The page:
It’s Never Too Late: Setting Goals for Life, for Career, for Business, Ep2

Written by Pam Lefkowitz on October 7, 2021

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Episode 2 – Big Dreams

terrier trying to bite a tree

Welcome back to our 4-part series on setting goals. This week’s column is about Dreaming Big.

If you’re lucky enough to work in an evolved company, you are already doing some of these goal-setting exercises. If you’re working on your own or working in a less “evolved” situation, this is the place for you.

We want to remove the stumbling blocks that keep us from dreaming big, from being creative. “Creative, you say? But I’m an IT Administrator, I’m not creative!” Oh how untrue that statement is. You are actually creative every day in the way you teach a user a skill, in the way you solve a problem that you thought was unsolvable, the way you develop a script to avoid having to repeat a task, the way you create your user and device policies. Maybe you’re not artistic, but you are creative. Let’s discover that together.

The Wisdom of Ted Lasso

I want you to clear your mind, free it up from the structure of your work. I’m talking about meditation, folx. I know it makes some of you uncomfortable, but before you go running for the “close” button, have some faith in the process, k? To quote Ted Lasso, “Hey, takin’ on a challenge is a lot like ridin’ a horse. If you’re comfortable while you’re doin’ it, you’re probably doin’ it wrong.”

Trust me, it’s not what you think. For some, meditation is sitting on the floor, looking like a pretzel chanting “Ommmm”. For others, it’s doing a creative activity that takes concentration. I’m a fan of this second method, it works for me. I’d like you to try this and if it’s not your jam we’ll find something that is. So order up a small set of tools: 

  • A pencil
  • A Micron 01/03/05
  • Some colored pencils or markers
  • A small sketchbook (spiral bound 5.5×8 type – something like this
random doodles on setting life goals blog

Clear a spot on your desk, turn on a short Calm session (you do own Calm or some kind of meditation app, right?) and spend 10-15 minutes with your focus on doodling. Draw your doodle in pencil and then trace it over in marker or crayon or something else permanent. Fill open spaces with other doodles. This exercise is not about a beautiful product, it’s about concentrating on the lines you’re drawing, focusing on the task, focusing on your breath as you create lines on the page. See how the graphite or wax or ink flows onto the paper, follow the point as you trace over your lines. Don’t look ahead, focus only on what is just under your pen tip. And don’t forget to breathe (for some of us, that’s the hardest part!).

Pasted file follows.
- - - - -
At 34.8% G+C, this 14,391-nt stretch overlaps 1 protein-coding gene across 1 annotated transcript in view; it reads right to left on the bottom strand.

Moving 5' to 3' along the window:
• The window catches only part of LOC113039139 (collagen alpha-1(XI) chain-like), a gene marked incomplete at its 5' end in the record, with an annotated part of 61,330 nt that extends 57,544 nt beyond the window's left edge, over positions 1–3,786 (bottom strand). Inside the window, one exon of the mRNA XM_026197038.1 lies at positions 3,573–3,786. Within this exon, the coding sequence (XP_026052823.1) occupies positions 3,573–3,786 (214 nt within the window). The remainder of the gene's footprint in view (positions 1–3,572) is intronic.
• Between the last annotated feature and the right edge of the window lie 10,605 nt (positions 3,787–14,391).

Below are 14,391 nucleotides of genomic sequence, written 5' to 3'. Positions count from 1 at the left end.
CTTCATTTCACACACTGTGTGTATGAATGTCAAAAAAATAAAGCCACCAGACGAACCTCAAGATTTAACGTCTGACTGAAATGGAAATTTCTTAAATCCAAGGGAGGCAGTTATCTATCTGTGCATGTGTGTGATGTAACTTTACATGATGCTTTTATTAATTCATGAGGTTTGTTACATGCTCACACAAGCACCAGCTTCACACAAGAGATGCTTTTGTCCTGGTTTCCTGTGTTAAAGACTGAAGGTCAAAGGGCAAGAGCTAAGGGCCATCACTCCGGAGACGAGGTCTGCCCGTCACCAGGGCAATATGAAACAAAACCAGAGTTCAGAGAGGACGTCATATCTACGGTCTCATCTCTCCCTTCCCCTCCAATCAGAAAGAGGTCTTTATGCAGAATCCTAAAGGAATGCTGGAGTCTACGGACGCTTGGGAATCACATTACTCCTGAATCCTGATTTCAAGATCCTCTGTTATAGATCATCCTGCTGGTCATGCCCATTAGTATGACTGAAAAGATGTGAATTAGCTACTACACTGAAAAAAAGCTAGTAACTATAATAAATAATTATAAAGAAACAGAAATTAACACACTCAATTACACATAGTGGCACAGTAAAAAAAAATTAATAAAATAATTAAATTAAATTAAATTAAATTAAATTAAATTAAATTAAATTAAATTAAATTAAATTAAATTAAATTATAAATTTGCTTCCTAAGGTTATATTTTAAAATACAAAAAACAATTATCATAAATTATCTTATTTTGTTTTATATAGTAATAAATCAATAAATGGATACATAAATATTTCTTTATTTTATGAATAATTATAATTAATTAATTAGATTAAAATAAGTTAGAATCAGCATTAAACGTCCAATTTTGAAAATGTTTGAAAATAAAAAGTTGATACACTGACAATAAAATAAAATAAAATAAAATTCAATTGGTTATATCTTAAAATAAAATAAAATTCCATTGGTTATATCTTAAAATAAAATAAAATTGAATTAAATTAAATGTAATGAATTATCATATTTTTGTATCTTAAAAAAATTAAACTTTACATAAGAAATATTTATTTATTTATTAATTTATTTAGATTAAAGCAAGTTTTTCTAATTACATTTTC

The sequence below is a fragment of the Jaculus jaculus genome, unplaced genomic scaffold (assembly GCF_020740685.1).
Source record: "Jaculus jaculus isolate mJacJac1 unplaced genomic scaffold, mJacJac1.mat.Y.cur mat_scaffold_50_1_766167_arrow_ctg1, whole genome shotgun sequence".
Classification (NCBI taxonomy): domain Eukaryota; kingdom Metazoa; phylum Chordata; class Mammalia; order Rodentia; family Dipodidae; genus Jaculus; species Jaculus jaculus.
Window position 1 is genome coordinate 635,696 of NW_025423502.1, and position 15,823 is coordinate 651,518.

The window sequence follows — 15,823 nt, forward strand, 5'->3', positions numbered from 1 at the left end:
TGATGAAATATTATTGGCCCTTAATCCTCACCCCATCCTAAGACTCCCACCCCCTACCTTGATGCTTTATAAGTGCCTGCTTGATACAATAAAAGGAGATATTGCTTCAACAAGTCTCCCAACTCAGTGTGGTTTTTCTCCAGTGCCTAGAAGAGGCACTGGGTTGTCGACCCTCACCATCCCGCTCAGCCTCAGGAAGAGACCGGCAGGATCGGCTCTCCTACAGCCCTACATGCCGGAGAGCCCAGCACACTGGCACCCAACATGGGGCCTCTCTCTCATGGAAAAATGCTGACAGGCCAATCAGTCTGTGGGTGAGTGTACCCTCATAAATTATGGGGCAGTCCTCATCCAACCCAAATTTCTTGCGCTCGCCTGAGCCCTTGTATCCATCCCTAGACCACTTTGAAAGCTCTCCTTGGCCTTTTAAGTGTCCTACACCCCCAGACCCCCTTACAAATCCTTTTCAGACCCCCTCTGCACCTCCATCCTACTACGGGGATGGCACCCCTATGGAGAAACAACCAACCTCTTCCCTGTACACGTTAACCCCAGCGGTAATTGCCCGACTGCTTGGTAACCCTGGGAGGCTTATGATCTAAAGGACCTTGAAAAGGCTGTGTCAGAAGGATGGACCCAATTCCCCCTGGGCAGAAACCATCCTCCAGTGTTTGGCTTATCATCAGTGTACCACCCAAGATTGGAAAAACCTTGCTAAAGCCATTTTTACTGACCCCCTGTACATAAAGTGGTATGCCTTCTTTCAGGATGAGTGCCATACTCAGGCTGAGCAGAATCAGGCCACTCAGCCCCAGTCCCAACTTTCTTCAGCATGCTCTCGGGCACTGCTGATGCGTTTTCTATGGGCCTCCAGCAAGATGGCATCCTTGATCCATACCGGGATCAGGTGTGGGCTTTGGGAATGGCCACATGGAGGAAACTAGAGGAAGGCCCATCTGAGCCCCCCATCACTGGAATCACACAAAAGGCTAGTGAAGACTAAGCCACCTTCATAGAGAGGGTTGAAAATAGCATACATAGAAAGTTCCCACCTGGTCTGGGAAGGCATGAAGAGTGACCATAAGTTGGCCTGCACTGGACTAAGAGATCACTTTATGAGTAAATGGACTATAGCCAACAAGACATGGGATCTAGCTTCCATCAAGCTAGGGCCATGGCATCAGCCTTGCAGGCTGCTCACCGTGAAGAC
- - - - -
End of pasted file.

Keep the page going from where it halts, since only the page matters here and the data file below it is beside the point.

random doodles on setting life goals blog

I use small 3×3 cards to do my doodles. Big open pages of paper overwhelm me and, since I struggle with leaving white space, a large sheet of paper always feels incomplete to me. I set a timer for 15 minutes and I take off my watch. Whatever I finish in that time is my finished product. On the back I sign it and date it, taking ownership of the drawing and my effort.

A Clear and Calm Mind

Now that you have cleared out some cobwebs, you’re going to start dreaming. On the life areas list you evaluated last week, I’d like you to briefly write down what a 10 would look like in each of your struggling areas. Also make note of what might be keeping you from that 10. Don’t overthink this. Treat it like a brainstorming session…would starring in a sitcom get your job satisfaction to 10? Write it down. Would family life reach 10 if you became a foster parent? Start a charity? Rescue dogs? Write a novel? Get it all down on paper. Dream big. I mean REALLY big. This is not your plan, this is your dream page. No judging, just writing. This will, and should, take you a fair amount of  time. 

Assessment

When you’ve finished your Dream Big List, sit quietly and take stock of how you’re feeling. It may be good, it may be less than wonderful, it may be inspired. Set it aside to read again after a few days. See how you feel again. Review it again after a couple more weeks – lather, rinse, repeat.

You know how I’m a fan of non-technology tools? This exercise is where the act of physically putting pen to paper should start to make sense. Unlike typing into a Google doc, the ink feels rather…permanent, doesn’t it? It feels like a commitment, like signing a contract with yourself. This exercise is about you envisioning yourself being successful. Interesting things happen when you commit to being successful.

As with last week, work in 20-30 minute sessions over the coming days. And join the discussion in the JumpCloud Lounge #admin-life channel!

Pam Lefkowitz

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